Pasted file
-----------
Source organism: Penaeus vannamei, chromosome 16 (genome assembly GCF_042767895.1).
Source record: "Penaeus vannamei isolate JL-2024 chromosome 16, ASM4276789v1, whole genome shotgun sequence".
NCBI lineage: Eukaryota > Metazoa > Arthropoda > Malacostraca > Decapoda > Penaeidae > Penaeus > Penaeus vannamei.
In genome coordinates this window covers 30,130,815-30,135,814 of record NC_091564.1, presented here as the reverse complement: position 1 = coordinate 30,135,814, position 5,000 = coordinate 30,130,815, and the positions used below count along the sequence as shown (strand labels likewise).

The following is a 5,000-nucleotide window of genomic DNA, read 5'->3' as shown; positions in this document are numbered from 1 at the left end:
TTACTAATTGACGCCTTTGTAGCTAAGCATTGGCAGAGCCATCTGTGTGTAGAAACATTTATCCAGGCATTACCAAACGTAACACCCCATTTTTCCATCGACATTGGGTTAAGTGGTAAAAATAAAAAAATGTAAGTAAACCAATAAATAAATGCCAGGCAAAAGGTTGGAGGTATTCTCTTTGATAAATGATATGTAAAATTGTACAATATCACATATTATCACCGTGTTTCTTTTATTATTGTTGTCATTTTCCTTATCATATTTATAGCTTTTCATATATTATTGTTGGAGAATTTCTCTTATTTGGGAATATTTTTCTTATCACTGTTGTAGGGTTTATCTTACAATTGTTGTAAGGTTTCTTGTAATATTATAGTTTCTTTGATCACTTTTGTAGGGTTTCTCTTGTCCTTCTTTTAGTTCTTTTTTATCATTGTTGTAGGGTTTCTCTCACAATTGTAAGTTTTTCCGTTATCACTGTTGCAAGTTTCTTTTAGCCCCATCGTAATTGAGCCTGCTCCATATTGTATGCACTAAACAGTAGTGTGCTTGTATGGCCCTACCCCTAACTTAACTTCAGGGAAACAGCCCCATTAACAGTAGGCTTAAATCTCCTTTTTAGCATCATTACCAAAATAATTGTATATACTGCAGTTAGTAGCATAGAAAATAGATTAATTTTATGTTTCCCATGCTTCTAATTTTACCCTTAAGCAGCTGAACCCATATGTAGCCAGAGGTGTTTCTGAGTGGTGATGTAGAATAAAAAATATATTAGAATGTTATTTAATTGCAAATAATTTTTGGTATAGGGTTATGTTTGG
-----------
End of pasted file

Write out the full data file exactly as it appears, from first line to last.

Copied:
Source organism: Penaeus vannamei, chromosome 16 (genome assembly GCF_042767895.1).
Source record: "Penaeus vannamei isolate JL-2024 chromosome 16, ASM4276789v1, whole genome shotgun sequence".
NCBI lineage: Eukaryota > Metazoa > Arthropoda > Malacostraca > Decapoda > Penaeidae > Penaeus > Penaeus vannamei.
In genome coordinates this window covers 30,130,815-30,135,814 of record NC_091564.1, presented here as the reverse complement: position 1 = coordinate 30,135,814, position 5,000 = coordinate 30,130,815, and the positions used below count along the sequence as shown (strand labels likewise).

The following is a 5,000-nucleotide window of genomic DNA, read 5'->3' as shown; positions in this document are numbered from 1 at the left end:
TTACTAATTGACGCCTTTGTAGCTAAGCATTGGCAGAGCCATCTGTGTGTAGAAACATTTATCCAGGCATTACCAAACGTAACACCCCATTTTTCCATCGACATTGGGTTAAGTGGTAAAAATAAAAAAATGTAAGTAAACCAATAAATAAATGCCAGGCAAAAGGTTGGAGGTATTCTCTTTGATAAATGATATGTAAAATTGTACAATATCACATATTATCACCGTGTTTCTTTTATTATTGTTGTCATTTTCCTTATCATATTTATAGCTTTTCATATATTATTGTTGGAGAATTTCTCTTATTTGGGAATATTTTTCTTATCACTGTTGTAGGGTTTATCTTACAATTGTTGTAAGGTTTCTTGTAATATTATAGTTTCTTTGATCACTTTTGTAGGGTTTCTCTTGTCCTTCTTTTAGTTCTTTTTTATCATTGTTGTAGGGTTTCTCTCACAATTGTAAGTTTTTCCGTTATCACTGTTGCAAGTTTCTTTTAGCCCCATCGTAATTGAGCCTGCTCCATATTGTATGCACTAAACAGTAGTGTGCTTGTATGGCCCTACCCCTAACTTAACTTCAGGGAAACAGCCCCATTAACAGTAGGCTTAAATCTCCTTTTTAGCATCATTACCAAAATAATTGTATATACTGCAGTTAGTAGCATAGAAAATAGATTAATTTTATGTTTCCCATGCTTCTAATTTTACCCTTAAGCAGCTGAACCCATATGTAGCCAGAGGTGTTTCTGAGTGGTGATGTAGAATAAAAAATATATTAGAATGTTATTTAATTGCAAATAATTTTTGGTATAGGGTTATGTTTGG